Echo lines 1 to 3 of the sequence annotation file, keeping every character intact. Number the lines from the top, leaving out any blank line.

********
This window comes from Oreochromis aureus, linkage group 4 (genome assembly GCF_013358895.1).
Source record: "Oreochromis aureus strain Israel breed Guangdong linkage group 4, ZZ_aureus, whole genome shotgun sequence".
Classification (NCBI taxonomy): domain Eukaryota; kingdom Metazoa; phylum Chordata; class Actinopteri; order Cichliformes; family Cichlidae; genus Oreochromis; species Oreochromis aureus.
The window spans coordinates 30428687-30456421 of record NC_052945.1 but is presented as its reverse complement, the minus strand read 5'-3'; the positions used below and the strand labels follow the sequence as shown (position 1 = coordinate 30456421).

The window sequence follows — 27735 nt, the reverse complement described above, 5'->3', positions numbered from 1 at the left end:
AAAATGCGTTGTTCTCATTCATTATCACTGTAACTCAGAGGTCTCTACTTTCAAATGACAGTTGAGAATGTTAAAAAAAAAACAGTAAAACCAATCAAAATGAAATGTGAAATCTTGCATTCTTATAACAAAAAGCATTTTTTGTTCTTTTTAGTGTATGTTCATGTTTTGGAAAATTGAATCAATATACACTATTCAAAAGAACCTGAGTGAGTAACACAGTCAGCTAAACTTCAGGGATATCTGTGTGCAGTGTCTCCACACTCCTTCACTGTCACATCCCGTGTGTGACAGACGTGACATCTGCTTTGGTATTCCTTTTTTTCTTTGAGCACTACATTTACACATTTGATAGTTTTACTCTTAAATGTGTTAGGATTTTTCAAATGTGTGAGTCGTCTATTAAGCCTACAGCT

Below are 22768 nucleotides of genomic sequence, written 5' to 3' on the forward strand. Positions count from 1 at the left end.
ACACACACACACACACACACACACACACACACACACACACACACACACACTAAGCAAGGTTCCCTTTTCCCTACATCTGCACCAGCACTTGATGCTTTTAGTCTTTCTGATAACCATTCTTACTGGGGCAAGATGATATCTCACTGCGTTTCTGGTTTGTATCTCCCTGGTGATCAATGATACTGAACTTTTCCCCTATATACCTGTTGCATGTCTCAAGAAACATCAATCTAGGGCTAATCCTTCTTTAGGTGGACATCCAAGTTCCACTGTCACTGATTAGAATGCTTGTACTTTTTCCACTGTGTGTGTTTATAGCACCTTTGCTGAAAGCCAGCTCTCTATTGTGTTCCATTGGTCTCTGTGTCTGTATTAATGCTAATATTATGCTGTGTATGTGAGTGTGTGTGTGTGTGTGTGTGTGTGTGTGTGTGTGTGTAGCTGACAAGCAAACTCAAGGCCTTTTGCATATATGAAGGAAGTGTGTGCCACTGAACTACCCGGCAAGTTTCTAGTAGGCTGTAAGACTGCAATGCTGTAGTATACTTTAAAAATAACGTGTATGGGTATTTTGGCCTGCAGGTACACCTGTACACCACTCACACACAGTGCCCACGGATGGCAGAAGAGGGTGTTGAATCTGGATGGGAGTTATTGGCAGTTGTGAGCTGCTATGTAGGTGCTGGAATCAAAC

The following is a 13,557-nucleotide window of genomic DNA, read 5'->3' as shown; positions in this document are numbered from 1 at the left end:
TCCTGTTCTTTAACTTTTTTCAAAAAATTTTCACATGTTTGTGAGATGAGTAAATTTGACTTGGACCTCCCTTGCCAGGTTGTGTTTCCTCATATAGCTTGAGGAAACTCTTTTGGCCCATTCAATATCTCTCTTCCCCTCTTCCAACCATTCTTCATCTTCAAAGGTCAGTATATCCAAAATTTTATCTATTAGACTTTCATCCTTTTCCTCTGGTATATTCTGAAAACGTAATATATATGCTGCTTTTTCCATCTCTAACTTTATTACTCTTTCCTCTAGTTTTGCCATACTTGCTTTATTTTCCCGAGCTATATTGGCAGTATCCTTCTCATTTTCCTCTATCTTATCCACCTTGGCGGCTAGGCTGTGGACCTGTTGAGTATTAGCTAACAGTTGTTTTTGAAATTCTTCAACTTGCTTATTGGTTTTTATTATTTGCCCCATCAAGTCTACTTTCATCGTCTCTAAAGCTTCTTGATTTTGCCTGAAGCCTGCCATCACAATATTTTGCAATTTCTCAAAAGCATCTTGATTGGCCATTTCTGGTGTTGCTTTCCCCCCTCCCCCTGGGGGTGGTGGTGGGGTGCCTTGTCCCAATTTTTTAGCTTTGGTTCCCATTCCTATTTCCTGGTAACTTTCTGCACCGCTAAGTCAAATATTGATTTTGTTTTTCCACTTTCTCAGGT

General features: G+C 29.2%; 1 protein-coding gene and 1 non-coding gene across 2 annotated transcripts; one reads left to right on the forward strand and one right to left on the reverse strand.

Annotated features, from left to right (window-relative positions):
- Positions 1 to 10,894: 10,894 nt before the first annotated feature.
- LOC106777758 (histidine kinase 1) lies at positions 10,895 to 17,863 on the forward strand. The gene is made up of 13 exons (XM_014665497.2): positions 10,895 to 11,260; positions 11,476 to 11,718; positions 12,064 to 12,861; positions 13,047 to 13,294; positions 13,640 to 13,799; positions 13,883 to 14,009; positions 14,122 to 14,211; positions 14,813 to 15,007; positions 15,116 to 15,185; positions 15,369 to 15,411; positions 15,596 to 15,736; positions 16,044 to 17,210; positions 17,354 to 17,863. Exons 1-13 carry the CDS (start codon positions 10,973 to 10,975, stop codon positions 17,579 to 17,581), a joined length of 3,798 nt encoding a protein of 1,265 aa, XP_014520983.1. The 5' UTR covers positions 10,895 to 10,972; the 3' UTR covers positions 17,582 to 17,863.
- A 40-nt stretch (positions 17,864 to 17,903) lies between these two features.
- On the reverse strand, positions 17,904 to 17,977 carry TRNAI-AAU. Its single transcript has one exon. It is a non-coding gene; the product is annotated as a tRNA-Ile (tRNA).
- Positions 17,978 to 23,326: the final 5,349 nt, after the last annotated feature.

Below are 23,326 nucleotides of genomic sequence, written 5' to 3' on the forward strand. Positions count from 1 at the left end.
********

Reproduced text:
This window comes from Oreochromis aureus, linkage group 4 (genome assembly GCF_013358895.1).
Source record: "Oreochromis aureus strain Israel breed Guangdong linkage group 4, ZZ_aureus, whole genome shotgun sequence".
Classification (NCBI taxonomy): domain Eukaryota; kingdom Metazoa; phylum Chordata; class Actinopteri; order Cichliformes; family Cichlidae; genus Oreochromis; species Oreochromis aureus.